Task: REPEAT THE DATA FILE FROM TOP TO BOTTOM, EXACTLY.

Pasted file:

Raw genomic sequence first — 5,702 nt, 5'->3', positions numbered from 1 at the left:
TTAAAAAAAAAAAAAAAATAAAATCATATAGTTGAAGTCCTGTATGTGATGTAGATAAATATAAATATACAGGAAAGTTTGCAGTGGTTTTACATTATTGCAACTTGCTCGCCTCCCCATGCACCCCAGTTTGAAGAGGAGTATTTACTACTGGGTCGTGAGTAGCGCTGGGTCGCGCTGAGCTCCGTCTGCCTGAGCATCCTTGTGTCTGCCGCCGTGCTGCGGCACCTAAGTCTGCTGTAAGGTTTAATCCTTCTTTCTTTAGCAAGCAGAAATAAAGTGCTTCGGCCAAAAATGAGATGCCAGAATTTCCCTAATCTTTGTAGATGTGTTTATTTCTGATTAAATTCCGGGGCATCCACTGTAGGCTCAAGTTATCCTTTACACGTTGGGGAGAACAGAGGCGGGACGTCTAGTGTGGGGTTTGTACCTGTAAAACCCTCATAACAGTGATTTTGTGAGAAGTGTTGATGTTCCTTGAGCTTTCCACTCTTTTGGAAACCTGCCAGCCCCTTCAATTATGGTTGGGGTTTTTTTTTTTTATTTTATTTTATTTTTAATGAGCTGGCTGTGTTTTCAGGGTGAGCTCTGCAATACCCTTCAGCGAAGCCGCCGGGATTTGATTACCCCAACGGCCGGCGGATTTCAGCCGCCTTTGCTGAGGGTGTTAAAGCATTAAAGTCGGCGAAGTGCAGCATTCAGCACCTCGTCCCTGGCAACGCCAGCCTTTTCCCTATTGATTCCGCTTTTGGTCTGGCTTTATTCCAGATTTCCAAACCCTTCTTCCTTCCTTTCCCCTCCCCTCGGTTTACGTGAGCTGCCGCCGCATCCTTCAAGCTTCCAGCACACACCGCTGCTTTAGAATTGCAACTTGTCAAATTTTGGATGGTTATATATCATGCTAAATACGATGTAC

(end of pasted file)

Raw genomic sequence first — 5,702 nt, 5'->3', positions numbered from 1 at the left:
TTAAAAAAAAAAAAAAAATAAAATCATATAGTTGAAGTCCTGTATGTGATGTAGATAAATATAAATATACAGGAAAGTTTGCAGTGGTTTTACATTATTGCAACTTGCTCGCCTCCCCATGCACCCCAGTTTGAAGAGGAGTATTTACTACTGGGTCGTGAGTAGCGCTGGGTCGCGCTGAGCTCCGTCTGCCTGAGCATCCTTGTGTCTGCCGCCGTGCTGCGGCACCTAAGTCTGCTGTAAGGTTTAATCCTTCTTTCTTTAGCAAGCAGAAATAAAGTGCTTCGGCCAAAAATGAGATGCCAGAATTTCCCTAATCTTTGTAGATGTGTTTATTTCTGATTAAATTCCGGGGCATCCACTGTAGGCTCAAGTTATCCTTTACACGTTGGGGAGAACAGAGGCGGGACGTCTAGTGTGGGGTTTGTACCTGTAAAACCCTCATAACAGTGATTTTGTGAGAAGTGTTGATGTTCCTTGAGCTTTCCACTCTTTTGGAAACCTGCCAGCCCCTTCAATTATGGTTGGGGTTTTTTTTTTTTATTTTATTTTATTTTTAATGAGCTGGCTGTGTTTTCAGGGTGAGCTCTGCAATACCCTTCAGCGAAGCCGCCGGGATTTGATTACCCCAACGGCCGGCGGATTTCAGCCGCCTTTGCTGAGGGTGTTAAAGCATTAAAGTCGGCGAAGTGCAGCATTCAGCACCTCGTCCCTGGCAACGCCAGCCTTTTCCCTATTGATTCCGCTTTTGGTCTGGCTTTATTCCAGATTTCCAAACCCTTCTTCCTTCCTTTCCCCTCCCCTCGGTTTACGTGAGCTGCCGCCGCATCCTTCAAGCTTCCAGCACACACCGCTGCTTTAGAATTGCAACTTGTCAAATTTTGGATGGTTATATATCATGCTAAATACGATGTAC